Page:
For many small businesses, one of the trickiest things to juggle, and one of the biggest risk factors of closure, is cashflow. With ups and downs in the market, unexpected costs, and other variables having an impact, it can often be difficult to stay on top of finances. Cashflow problems can also cause many entrepreneurs to shelve their plans for expansion, or miss out on potential sales during a busy period because of an inability to stock up on inventory.
If you run a wholesale business or other venture that lets clients pay on account, you might want to consider invoice factoring. This financing option involves “factors” providing invoice financing to organizations so that they receive money straight away, rather than having to wait for their customers to pay off accounts.
Read on for the lowdown on this finance type now.
Invoice Factoring: the Basics
Also known as “accounts receivable financing,” or “debt factoring,” invoice factoring converts the outstanding invoices of organizations (businesses or government departments) into cash. Factors gives their clients cash straight away, in exchange for taking ownership of invoices which will be paid by the original customers.
Factoring firms make their money by charging a fee on every invoice that they “buy.” Usually, most factors pay for invoices in two separate instalments. If you take advantage of factoring loans, you will traditionally receive an initial advance payment upfront, of about 80 percent of the invoice’s value, and then later receive the remaining 20 percent, less the factor’s fee, once the original customer pays off the invoice. This final amount is called the “reserve.”
Factoring businesses have certain criteria in place when it comes to choosing the organizations towork with. While this can vary from factor to factor, generally the factor will only agree to buy invoices from firms which it believes have credit-worthy customers likely to pay off accounts in full and on time. Factors will usually look for potential clients with no outstanding legal or tax debts/issues to be concerned with, too; and will put a maximum value limit on the amount of advances they will provide.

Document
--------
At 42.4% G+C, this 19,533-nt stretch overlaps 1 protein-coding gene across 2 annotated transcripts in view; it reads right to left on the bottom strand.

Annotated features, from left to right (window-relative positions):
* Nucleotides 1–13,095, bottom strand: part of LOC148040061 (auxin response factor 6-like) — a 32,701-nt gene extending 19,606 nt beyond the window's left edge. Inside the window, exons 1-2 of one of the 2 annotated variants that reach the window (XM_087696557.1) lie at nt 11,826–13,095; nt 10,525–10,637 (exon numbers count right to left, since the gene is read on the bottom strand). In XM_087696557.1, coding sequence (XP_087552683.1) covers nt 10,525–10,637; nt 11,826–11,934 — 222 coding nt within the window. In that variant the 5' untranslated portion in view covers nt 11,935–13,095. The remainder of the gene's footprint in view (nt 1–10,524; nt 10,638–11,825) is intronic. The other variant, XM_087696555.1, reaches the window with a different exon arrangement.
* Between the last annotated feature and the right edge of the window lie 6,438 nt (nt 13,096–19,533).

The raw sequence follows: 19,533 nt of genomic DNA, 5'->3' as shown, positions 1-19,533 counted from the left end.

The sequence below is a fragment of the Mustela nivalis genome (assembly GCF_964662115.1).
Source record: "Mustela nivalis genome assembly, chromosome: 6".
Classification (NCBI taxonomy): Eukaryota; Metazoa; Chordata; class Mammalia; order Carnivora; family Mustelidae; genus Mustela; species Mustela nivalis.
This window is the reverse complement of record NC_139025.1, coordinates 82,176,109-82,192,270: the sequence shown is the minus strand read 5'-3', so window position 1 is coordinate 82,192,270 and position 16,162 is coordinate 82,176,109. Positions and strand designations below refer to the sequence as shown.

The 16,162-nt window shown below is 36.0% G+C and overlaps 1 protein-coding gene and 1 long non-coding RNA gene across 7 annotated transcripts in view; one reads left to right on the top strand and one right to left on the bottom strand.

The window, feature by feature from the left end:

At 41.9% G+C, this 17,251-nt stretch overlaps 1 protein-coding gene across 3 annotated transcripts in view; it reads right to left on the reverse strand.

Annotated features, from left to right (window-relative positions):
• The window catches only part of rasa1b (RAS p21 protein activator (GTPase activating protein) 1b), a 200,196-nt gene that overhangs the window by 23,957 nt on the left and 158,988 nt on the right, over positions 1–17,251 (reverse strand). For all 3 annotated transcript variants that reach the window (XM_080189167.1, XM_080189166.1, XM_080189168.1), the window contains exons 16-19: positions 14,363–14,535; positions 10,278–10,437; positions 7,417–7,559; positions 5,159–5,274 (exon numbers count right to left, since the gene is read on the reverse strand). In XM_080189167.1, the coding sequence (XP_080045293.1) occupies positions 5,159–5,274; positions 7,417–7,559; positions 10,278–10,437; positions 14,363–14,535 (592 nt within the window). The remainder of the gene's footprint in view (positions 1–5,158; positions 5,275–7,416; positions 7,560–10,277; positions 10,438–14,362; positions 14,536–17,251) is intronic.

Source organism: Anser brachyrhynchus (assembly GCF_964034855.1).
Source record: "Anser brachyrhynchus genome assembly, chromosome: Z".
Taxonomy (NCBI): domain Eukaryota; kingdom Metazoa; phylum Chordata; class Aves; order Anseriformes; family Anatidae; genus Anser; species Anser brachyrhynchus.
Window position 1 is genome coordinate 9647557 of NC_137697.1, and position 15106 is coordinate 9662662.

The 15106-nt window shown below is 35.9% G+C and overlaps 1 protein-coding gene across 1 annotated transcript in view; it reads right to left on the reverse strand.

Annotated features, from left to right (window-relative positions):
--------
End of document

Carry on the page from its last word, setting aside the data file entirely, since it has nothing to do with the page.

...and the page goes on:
How the Process Works
The first step is to submit information to your chosen factoring firm to determine if it will deem your business eligible. The chosen firm will need to conduct due diligence on your customers, to see if they will be a low credit risk; and if approved, they will expect you to sign a financing agreement.
This contract will cover various details, but in particular will include information on which invoices are involved, who the customers are that will be paying the invoices, and the maximum percentage or dollar value that the factor will advance you.
Although most factoring firms set the initial advance at 80 percent of the value of the invoice(s), the range can vary between 70 and 98 percent. This number is worked out according to particular risk parameters used in financing calculations. It can be affected by the size of the transaction involved, the industry your business is in, and the type of customers (e.g., government departments, large corporations, or SMBs) you have.
Note that if you work with a factor, your customers will usually be sent a “notice of assignment.” This is a letter that notifies them that their invoices have been bought, and that their future payments need to be made to a new account. Once the factoring company has received the full amount of the invoice(s), it will then pay out the remaining balance of the transaction, with the pre-determined fee subtracted.
Pros and Cons to Keep in Mind
There are pros and cons to using accounts receivable financing. For starters, the major benefit of this system is that it allows businesses to get access to funds more quickly than if they were to wait for clients to settle accounts. This can make a huge difference to cashflow, plus reducestress levels and savetime because you no longer have to worry about chasing payments.
Other benefits include the fact that this financing style can work out cheaper than getting a bank loan, merchant cash advance, or other injection of funds, and is a flexible process. If you only need to utilize a factor for a short time (e.g., to cover a large invoice you’re waiting on payment for), you can do so. Unlike with more traditional financing, you won’t be locked into anything for a set period. You can simply choose to use the service as and when it suits you.
It is a good idea to keep potential factoring risks in mind, too. For example, since most factors handle the collection of invoice payments once they take over a bill, they end up dealing with your customers. As such, you won’t have control over how clients are interacted with, and could potentially receive bad word of mouth, or even lose customers, if factors aren’t friendly or respectful. Also, be on the lookout for potential hidden fees. Factoring firms can sometimes charge late fees if invoices aren’t paid on time, or add costs for credit checking or processing an application.